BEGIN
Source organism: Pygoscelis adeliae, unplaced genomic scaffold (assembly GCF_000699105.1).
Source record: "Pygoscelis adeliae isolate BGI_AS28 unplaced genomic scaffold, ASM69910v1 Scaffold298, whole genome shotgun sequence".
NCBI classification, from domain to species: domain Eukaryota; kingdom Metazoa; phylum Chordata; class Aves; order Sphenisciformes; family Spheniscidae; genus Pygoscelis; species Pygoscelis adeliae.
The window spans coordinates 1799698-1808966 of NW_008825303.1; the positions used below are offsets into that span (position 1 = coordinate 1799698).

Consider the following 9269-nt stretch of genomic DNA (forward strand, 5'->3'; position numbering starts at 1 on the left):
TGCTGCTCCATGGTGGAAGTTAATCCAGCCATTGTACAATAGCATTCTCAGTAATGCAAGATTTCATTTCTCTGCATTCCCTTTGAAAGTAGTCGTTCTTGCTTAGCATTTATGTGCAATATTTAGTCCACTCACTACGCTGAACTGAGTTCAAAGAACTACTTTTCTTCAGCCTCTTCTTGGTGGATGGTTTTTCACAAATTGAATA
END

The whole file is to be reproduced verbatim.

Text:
Source organism: Pygoscelis adeliae, unplaced genomic scaffold (assembly GCF_000699105.1).
Source record: "Pygoscelis adeliae isolate BGI_AS28 unplaced genomic scaffold, ASM69910v1 Scaffold298, whole genome shotgun sequence".
NCBI classification, from domain to species: domain Eukaryota; kingdom Metazoa; phylum Chordata; class Aves; order Sphenisciformes; family Spheniscidae; genus Pygoscelis; species Pygoscelis adeliae.
The window spans coordinates 1799698-1808966 of NW_008825303.1; the positions used below are offsets into that span (position 1 = coordinate 1799698).

Consider the following 9269-nt stretch of genomic DNA (forward strand, 5'->3'; position numbering starts at 1 on the left):
TGCTGCTCCATGGTGGAAGTTAATCCAGCCATTGTACAATAGCATTCTCAGTAATGCAAGATTTCATTTCTCTGCATTCCCTTTGAAAGTAGTCGTTCTTGCTTAGCATTTATGTGCAATATTTAGTCCACTCACTACGCTGAACTGAGTTCAAAGAACTACTTTTCTTCAGCCTCTTCTTGGTGGATGGTTTTTCACAAATTGAATA